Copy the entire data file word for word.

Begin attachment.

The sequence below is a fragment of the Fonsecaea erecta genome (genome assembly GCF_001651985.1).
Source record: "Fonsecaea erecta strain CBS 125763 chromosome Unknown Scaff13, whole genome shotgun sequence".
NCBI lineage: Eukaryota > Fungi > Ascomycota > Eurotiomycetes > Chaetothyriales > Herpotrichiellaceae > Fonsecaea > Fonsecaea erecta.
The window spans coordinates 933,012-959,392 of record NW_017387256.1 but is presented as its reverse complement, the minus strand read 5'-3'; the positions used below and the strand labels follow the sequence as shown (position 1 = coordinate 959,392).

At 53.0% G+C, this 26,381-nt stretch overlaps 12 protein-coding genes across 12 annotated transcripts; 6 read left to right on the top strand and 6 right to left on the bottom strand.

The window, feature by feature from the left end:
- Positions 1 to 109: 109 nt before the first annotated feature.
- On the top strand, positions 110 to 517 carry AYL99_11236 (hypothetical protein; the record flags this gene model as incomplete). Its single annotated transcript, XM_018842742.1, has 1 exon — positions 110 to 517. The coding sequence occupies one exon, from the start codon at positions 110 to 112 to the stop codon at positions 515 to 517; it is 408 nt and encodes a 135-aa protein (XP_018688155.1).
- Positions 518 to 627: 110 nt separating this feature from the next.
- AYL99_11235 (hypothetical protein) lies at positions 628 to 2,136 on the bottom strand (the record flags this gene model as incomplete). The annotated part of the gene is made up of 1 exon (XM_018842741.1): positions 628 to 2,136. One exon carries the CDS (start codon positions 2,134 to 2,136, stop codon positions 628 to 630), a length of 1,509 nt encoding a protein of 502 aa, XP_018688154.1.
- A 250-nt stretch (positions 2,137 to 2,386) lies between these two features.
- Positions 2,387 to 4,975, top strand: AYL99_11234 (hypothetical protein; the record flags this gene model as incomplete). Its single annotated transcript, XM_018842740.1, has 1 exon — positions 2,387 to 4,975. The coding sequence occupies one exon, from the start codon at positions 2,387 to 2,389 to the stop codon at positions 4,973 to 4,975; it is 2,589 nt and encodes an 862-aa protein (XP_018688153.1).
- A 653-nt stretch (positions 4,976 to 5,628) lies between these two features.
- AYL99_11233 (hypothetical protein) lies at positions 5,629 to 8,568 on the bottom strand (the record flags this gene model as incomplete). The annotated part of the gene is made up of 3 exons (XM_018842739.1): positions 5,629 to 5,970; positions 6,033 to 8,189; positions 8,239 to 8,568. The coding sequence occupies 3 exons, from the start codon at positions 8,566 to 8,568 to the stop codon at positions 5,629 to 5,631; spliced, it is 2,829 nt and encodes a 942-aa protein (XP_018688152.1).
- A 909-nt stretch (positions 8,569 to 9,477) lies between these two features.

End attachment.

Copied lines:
The sequence below is a fragment of the Fonsecaea erecta genome (genome assembly GCF_001651985.1).
Source record: "Fonsecaea erecta strain CBS 125763 chromosome Unknown Scaff13, whole genome shotgun sequence".
NCBI lineage: Eukaryota > Fungi > Ascomycota > Eurotiomycetes > Chaetothyriales > Herpotrichiellaceae > Fonsecaea > Fonsecaea erecta.
The window spans coordinates 933,012-959,392 of record NW_017387256.1 but is presented as its reverse complement, the minus strand read 5'-3'; the positions used below and the strand labels follow the sequence as shown (position 1 = coordinate 959,392).

At 53.0% G+C, this 26,381-nt stretch overlaps 12 protein-coding genes across 12 annotated transcripts; 6 read left to right on the top strand and 6 right to left on the bottom strand.

The window, feature by feature from the left end:
- Positions 1 to 109: 109 nt before the first annotated feature.
- On the top strand, positions 110 to 517 carry AYL99_11236 (hypothetical protein; the record flags this gene model as incomplete). Its single annotated transcript, XM_018842742.1, has 1 exon — positions 110 to 517. The coding sequence occupies one exon, from the start codon at positions 110 to 112 to the stop codon at positions 515 to 517; it is 408 nt and encodes a 135-aa protein (XP_018688155.1).
- Positions 518 to 627: 110 nt separating this feature from the next.
- AYL99_11235 (hypothetical protein) lies at positions 628 to 2,136 on the bottom strand (the record flags this gene model as incomplete). The annotated part of the gene is made up of 1 exon (XM_018842741.1): positions 628 to 2,136. One exon carries the CDS (start codon positions 2,134 to 2,136, stop codon positions 628 to 630), a length of 1,509 nt encoding a protein of 502 aa, XP_018688154.1.
- A 250-nt stretch (positions 2,137 to 2,386) lies between these two features.
- Positions 2,387 to 4,975, top strand: AYL99_11234 (hypothetical protein; the record flags this gene model as incomplete). Its single annotated transcript, XM_018842740.1, has 1 exon — positions 2,387 to 4,975. The coding sequence occupies one exon, from the start codon at positions 2,387 to 2,389 to the stop codon at positions 4,973 to 4,975; it is 2,589 nt and encodes an 862-aa protein (XP_018688153.1).
- A 653-nt stretch (positions 4,976 to 5,628) lies between these two features.
- AYL99_11233 (hypothetical protein) lies at positions 5,629 to 8,568 on the bottom strand (the record flags this gene model as incomplete). The annotated part of the gene is made up of 3 exons (XM_018842739.1): positions 5,629 to 5,970; positions 6,033 to 8,189; positions 8,239 to 8,568. The coding sequence occupies 3 exons, from the start codon at positions 8,566 to 8,568 to the stop codon at positions 5,629 to 5,631; spliced, it is 2,829 nt and encodes a 942-aa protein (XP_018688152.1).
- A 909-nt stretch (positions 8,569 to 9,477) lies between these two features.